Writing Studies

Post-American Revolution Male-Centered Discourse and its Oppressive Effects on Women Literature

by Ashley Sherman

“From the appallingly small number of classes that versify their students on the historical overview of women’s subjection, the impact of discourse remains routinely overlooked. Yet, within most societies, discourse remains the catalyst for all pivotal historical events, as well as the creator of the causes and effects that preceded or followed. This paper examines the intricate ties between post-American Revolution, male-centered discourse and its oppressive effects on women’s literature…

How Edward Hopper Represented the Counterculture of the 1920s

by Ashley Jumbelick

“The following article pertains to four pieces painted by Edward Hopper and how they relate to the counterculture of the 1920s. Two pieces depict rural life while the other two focus on a more modern urban setting. This article also includes how the project itself was made and the key aspects of it. Lastly, it discusses hardships faced in this project as well as methods I used that worked…”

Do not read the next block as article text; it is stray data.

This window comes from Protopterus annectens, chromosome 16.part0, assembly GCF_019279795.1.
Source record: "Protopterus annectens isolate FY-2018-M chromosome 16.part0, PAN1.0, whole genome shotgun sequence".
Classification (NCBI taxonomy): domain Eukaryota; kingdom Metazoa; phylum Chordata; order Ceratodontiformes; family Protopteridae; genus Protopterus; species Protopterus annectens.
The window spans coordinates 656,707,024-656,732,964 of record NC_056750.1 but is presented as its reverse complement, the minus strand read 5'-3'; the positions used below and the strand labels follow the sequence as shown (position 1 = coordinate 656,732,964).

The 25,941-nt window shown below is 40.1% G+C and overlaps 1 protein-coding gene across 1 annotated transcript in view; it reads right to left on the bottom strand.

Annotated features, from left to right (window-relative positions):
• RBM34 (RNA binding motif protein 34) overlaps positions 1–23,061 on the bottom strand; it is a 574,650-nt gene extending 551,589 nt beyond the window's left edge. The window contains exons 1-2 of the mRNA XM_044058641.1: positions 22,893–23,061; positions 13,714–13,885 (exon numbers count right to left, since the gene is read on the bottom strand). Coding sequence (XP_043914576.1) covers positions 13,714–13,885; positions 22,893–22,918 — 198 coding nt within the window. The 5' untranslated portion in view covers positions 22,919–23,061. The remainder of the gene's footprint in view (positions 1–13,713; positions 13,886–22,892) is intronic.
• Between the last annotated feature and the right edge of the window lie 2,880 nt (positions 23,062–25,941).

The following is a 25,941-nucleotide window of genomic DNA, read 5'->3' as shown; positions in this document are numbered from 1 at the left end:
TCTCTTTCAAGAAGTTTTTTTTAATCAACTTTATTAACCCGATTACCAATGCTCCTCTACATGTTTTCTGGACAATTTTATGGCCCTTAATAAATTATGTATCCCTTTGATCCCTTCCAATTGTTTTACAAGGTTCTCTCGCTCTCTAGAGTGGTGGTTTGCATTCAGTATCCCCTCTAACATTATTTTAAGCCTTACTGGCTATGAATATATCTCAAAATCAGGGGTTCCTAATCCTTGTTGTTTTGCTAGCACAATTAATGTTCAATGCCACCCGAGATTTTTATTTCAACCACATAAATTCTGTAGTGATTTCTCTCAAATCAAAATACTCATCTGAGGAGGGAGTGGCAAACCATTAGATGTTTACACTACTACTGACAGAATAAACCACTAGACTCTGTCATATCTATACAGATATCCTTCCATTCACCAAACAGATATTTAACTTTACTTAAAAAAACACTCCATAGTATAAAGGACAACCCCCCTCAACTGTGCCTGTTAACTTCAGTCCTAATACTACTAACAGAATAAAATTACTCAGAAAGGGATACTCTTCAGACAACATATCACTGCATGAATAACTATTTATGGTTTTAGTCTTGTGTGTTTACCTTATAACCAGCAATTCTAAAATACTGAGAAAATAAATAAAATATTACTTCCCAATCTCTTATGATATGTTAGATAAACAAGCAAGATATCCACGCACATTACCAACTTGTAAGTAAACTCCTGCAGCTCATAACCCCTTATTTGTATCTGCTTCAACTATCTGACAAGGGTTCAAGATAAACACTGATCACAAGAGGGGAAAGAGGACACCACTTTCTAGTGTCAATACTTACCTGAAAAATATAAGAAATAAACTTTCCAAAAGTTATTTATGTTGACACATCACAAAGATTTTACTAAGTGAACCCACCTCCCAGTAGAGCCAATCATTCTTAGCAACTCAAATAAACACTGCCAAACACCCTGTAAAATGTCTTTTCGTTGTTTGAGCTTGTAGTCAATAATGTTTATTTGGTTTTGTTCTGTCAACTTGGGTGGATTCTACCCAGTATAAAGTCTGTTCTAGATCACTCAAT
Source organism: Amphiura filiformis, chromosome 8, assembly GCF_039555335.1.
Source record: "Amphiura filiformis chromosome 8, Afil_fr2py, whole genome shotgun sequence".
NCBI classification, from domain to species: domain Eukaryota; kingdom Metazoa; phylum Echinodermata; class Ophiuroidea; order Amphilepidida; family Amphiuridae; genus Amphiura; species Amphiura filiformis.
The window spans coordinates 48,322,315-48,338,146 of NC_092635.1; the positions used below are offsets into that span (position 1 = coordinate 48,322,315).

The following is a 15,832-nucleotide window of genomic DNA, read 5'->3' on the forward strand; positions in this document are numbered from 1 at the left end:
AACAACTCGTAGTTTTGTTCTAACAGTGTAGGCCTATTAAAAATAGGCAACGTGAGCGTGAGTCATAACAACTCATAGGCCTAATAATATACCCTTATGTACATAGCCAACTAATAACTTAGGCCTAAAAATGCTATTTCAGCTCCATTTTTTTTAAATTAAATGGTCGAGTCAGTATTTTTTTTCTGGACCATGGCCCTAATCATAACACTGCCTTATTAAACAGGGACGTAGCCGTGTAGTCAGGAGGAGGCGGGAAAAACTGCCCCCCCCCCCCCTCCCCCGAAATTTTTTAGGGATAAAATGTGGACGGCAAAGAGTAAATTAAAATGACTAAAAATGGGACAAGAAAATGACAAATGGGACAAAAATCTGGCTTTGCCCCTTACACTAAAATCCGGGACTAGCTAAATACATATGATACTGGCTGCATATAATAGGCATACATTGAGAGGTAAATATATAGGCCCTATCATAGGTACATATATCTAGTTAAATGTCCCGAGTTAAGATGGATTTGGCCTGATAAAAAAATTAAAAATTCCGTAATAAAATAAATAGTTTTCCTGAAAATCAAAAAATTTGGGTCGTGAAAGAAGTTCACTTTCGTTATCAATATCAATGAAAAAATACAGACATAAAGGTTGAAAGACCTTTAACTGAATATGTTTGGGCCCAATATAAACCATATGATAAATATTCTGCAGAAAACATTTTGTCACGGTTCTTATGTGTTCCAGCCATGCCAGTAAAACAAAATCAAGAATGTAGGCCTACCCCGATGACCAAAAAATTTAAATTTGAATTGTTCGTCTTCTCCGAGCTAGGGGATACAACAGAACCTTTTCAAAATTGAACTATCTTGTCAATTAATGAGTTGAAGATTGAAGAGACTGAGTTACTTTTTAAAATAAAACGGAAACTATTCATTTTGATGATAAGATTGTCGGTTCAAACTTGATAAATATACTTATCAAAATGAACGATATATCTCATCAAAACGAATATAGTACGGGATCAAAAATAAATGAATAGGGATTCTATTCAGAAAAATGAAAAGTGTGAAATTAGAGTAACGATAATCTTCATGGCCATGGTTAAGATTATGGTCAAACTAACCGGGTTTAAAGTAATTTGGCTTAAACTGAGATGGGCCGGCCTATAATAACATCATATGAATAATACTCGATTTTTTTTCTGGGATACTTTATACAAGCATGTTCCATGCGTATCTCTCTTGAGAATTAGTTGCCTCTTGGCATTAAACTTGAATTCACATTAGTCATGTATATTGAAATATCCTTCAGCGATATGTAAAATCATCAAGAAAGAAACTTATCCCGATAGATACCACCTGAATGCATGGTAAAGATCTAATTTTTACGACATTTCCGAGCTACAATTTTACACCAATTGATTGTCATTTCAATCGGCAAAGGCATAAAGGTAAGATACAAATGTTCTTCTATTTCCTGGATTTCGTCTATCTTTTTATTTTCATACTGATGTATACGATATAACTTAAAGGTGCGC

The Politics of Horror

by Luis Nieves

“Horror movies, while often overlooked at award ceremonies and by critics alike for being deemed too lowbrow of a form of entertainment, often have intricate social criticisms to offer. Below the shocking gore, gracious nudity, or silent and eerie shocks, the horror genre is home to many outspoken writers and directors that aim to showcase their political observations through the visual medium of film and television…”

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